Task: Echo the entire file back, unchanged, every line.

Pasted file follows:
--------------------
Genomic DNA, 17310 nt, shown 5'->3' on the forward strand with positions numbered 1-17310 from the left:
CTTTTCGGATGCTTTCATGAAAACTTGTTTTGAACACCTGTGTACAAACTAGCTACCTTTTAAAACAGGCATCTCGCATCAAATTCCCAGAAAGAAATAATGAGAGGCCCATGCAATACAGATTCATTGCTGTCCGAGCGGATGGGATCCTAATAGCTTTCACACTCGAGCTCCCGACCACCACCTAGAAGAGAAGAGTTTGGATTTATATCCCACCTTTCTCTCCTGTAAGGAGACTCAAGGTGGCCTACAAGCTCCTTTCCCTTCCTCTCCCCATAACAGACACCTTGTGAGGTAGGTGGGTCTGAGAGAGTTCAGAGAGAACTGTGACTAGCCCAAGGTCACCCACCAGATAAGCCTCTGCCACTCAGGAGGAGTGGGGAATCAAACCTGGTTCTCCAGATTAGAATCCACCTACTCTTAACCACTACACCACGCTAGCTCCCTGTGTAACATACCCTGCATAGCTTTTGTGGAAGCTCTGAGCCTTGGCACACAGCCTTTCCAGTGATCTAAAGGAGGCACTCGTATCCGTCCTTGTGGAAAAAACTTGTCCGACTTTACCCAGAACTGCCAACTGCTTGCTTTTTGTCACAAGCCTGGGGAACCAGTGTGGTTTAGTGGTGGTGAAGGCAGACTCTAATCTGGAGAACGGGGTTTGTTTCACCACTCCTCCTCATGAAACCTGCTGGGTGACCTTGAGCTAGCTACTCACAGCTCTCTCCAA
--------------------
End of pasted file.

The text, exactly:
Genomic DNA, 17310 nt, shown 5'->3' on the forward strand with positions numbered 1-17310 from the left:
CTTTTCGGATGCTTTCATGAAAACTTGTTTTGAACACCTGTGTACAAACTAGCTACCTTTTAAAACAGGCATCTCGCATCAAATTCCCAGAAAGAAATAATGAGAGGCCCATGCAATACAGATTCATTGCTGTCCGAGCGGATGGGATCCTAATAGCTTTCACACTCGAGCTCCCGACCACCACCTAGAAGAGAAGAGTTTGGATTTATATCCCACCTTTCTCTCCTGTAAGGAGACTCAAGGTGGCCTACAAGCTCCTTTCCCTTCCTCTCCCCATAACAGACACCTTGTGAGGTAGGTGGGTCTGAGAGAGTTCAGAGAGAACTGTGACTAGCCCAAGGTCACCCACCAGATAAGCCTCTGCCACTCAGGAGGAGTGGGGAATCAAACCTGGTTCTCCAGATTAGAATCCACCTACTCTTAACCACTACACCACGCTAGCTCCCTGTGTAACATACCCTGCATAGCTTTTGTGGAAGCTCTGAGCCTTGGCACACAGCCTTTCCAGTGATCTAAAGGAGGCACTCGTATCCGTCCTTGTGGAAAAAACTTGTCCGACTTTACCCAGAACTGCCAACTGCTTGCTTTTTGTCACAAGCCTGGGGAACCAGTGTGGTTTAGTGGTGGTGAAGGCAGACTCTAATCTGGAGAACGGGGTTTGTTTCACCACTCCTCCTCATGAAACCTGCTGGGTGACCTTGAGCTAGCTACTCACAGCTCTCTCCAA